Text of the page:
Focus Your Vision on the DuPont Factors

FocusVision Worldwide v. Information Builders Inc. (Fed. Cir. 2021)

The Federal Circuit has affirmed the TTAB’s decision refusing to register FocusVision’s eponymous mark FOCUSVISION after being opposed by IBI based upon its FOCUS marks.  The appeal focused in part on the similarity of goods, trade channels, and sales.

IBI is a software company known for its FOCUS database programming language. FocusVision does market research and was attempting to register its mark in three different classes:

  • Class 42 – in particular for online software for market research, including data analysis for marketing, market research, and focus groups.
  • Class 35 – in particular for market research.
  • Class 38 – in particular for streaming or broadcast of market research interviews.

IBI opposed only the Class 42 request and the tribunals all found the complaint valid.  IBI’s mark registration generally covers computer software for database management and decision support systems. Although FocusVision’s Class 42 submission is limited to market research, the court still found substantial overlap.  “Even if FocusVision’s services are not identical to IBI’s goods, they are still closely enough related to support a finding of likelihood of confusion.” See In re Detroit Athletic Co., 903 F.3d 1297 (Fed. Cir. 2018) (“while the goods and services are not identical, they substantially overlap, which weighs in favor of finding a likelihood of confusion”).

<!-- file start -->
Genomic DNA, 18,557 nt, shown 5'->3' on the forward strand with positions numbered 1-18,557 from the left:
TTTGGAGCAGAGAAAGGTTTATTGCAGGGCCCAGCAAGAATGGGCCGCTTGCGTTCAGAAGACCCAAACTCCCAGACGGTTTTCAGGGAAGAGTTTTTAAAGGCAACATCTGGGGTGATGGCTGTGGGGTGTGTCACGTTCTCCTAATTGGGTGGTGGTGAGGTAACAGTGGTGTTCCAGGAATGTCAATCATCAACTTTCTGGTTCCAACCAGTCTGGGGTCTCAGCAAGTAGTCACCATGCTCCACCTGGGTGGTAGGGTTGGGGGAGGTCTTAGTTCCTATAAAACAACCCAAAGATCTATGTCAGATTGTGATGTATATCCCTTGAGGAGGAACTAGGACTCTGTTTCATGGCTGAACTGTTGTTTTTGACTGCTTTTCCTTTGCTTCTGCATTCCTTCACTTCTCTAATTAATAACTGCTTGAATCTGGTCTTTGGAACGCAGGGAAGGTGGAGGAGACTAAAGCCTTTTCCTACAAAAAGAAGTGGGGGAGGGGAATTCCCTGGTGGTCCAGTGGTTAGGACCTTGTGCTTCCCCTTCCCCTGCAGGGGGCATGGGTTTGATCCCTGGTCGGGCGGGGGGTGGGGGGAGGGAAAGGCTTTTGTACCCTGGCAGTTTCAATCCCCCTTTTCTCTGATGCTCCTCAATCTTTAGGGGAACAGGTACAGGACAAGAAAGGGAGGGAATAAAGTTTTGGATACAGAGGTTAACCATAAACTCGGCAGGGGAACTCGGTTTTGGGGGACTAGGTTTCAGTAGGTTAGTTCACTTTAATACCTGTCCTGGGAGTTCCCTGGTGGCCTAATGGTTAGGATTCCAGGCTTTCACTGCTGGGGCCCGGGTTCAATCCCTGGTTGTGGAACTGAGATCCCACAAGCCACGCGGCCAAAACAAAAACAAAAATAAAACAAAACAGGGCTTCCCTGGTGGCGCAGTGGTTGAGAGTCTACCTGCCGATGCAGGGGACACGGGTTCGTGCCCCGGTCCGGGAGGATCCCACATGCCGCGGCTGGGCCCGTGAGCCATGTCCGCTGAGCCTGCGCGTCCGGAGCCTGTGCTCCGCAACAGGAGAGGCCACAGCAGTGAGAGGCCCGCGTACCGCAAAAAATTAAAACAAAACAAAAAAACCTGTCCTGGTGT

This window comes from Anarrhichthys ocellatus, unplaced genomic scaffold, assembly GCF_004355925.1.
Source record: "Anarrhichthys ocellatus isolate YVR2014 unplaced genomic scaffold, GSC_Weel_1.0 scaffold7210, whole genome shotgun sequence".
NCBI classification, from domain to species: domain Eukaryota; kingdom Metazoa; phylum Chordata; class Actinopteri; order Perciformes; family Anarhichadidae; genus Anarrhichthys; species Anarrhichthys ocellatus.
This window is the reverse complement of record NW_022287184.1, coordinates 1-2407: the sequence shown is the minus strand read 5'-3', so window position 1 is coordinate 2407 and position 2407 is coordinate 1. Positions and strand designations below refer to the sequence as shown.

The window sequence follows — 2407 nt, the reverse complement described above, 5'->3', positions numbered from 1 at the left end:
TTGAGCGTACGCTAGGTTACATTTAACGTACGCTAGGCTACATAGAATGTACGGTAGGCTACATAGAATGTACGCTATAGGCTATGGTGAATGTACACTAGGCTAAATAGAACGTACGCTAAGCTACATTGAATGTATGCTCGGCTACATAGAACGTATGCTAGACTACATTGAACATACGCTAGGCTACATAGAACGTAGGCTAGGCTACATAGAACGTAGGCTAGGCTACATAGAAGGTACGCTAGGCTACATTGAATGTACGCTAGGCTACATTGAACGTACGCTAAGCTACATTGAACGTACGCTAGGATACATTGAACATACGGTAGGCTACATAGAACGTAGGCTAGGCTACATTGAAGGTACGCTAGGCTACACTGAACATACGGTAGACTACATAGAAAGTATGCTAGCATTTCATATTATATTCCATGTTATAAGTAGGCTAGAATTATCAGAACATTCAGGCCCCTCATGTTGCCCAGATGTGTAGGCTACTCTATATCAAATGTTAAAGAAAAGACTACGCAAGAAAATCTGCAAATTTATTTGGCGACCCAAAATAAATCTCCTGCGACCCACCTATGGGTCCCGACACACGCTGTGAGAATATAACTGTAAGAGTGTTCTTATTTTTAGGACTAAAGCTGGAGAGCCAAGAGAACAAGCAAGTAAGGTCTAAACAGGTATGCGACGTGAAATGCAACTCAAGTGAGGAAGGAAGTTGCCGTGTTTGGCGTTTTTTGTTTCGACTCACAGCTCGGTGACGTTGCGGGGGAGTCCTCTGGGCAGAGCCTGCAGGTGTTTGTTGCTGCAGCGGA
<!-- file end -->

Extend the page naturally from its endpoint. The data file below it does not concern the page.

IBI’s lowest cost service is $30,000 for its “WebFocus” tool.  A full “Focus” is significantly more expensive.  FocusVision argued that the high price, major commitment associated with the purchase, and sophistication of the buyers all suggested against confusion.  On appeal, the Federal Circuit noted that “even sophisticated purchasers may be confused by marks that are sufficiently similar.”  Slip Op. (finding substantial evidence supporting the conclusion that this factor is “neutral” in the DuPont analysis).

Finally, although there was no proof of any actual confusion, the court also found this “neutral” because the products had only been overlapping on the market for four years. “Here, the relevant period during which actual confusion could have occurred was relatively short—from June 2014 to January 2018.”


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